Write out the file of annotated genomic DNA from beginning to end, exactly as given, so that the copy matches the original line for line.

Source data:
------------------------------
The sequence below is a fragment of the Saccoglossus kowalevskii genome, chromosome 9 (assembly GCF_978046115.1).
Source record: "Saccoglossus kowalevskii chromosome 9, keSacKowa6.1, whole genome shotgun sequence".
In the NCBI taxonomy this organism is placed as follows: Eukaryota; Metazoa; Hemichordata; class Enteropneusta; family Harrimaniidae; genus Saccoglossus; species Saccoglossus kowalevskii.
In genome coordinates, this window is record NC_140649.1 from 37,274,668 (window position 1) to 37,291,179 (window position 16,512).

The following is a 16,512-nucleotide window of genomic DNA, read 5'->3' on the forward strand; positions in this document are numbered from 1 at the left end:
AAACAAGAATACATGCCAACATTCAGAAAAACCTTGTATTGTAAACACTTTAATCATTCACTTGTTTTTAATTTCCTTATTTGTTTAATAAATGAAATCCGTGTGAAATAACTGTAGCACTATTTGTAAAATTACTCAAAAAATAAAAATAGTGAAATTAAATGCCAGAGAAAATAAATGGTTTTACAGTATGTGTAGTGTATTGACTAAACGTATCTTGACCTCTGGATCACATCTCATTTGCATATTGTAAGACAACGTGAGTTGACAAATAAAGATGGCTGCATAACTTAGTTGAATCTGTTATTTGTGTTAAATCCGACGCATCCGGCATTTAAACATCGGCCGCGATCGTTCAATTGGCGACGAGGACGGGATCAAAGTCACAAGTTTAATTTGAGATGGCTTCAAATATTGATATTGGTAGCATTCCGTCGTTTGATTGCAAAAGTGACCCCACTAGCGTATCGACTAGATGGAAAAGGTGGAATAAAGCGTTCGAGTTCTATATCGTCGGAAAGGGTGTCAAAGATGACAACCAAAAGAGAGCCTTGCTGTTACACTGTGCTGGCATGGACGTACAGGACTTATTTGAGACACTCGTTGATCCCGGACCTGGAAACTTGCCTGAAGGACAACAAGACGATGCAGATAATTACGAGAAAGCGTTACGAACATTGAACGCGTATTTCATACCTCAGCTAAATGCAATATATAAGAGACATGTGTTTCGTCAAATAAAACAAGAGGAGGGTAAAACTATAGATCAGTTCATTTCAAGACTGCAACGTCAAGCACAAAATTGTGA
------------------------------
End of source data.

The sequence below is a fragment of the Saccoglossus kowalevskii genome, chromosome 9 (assembly GCF_978046115.1).
Source record: "Saccoglossus kowalevskii chromosome 9, keSacKowa6.1, whole genome shotgun sequence".
In the NCBI taxonomy this organism is placed as follows: Eukaryota; Metazoa; Hemichordata; class Enteropneusta; family Harrimaniidae; genus Saccoglossus; species Saccoglossus kowalevskii.
In genome coordinates, this window is record NC_140649.1 from 37,274,668 (window position 1) to 37,291,179 (window position 16,512).

The following is a 16,512-nucleotide window of genomic DNA, read 5'->3' on the forward strand; positions in this document are numbered from 1 at the left end:
AAACAAGAATACATGCCAACATTCAGAAAAACCTTGTATTGTAAACACTTTAATCATTCACTTGTTTTTAATTTCCTTATTTGTTTAATAAATGAAATCCGTGTGAAATAACTGTAGCACTATTTGTAAAATTACTCAAAAAATAAAAATAGTGAAATTAAATGCCAGAGAAAATAAATGGTTTTACAGTATGTGTAGTGTATTGACTAAACGTATCTTGACCTCTGGATCACATCTCATTTGCATATTGTAAGACAACGTGAGTTGACAAATAAAGATGGCTGCATAACTTAGTTGAATCTGTTATTTGTGTTAAATCCGACGCATCCGGCATTTAAACATCGGCCGCGATCGTTCAATTGGCGACGAGGACGGGATCAAAGTCACAAGTTTAATTTGAGATGGCTTCAAATATTGATATTGGTAGCATTCCGTCGTTTGATTGCAAAAGTGACCCCACTAGCGTATCGACTAGATGGAAAAGGTGGAATAAAGCGTTCGAGTTCTATATCGTCGGAAAGGGTGTCAAAGATGACAACCAAAAGAGAGCCTTGCTGTTACACTGTGCTGGCATGGACGTACAGGACTTATTTGAGACACTCGTTGATCCCGGACCTGGAAACTTGCCTGAAGGACAACAAGACGATGCAGATAATTACGAGAAAGCGTTACGAACATTGAACGCGTATTTCATACCTCAGCTAAATGCAATATATAAGAGACATGTGTTTCGTCAAATAAAACAAGAGGAGGGTAAAACTATAGATCAGTTCATTTCAAGACTGCAACGTCAAGCACAAAATTGTGA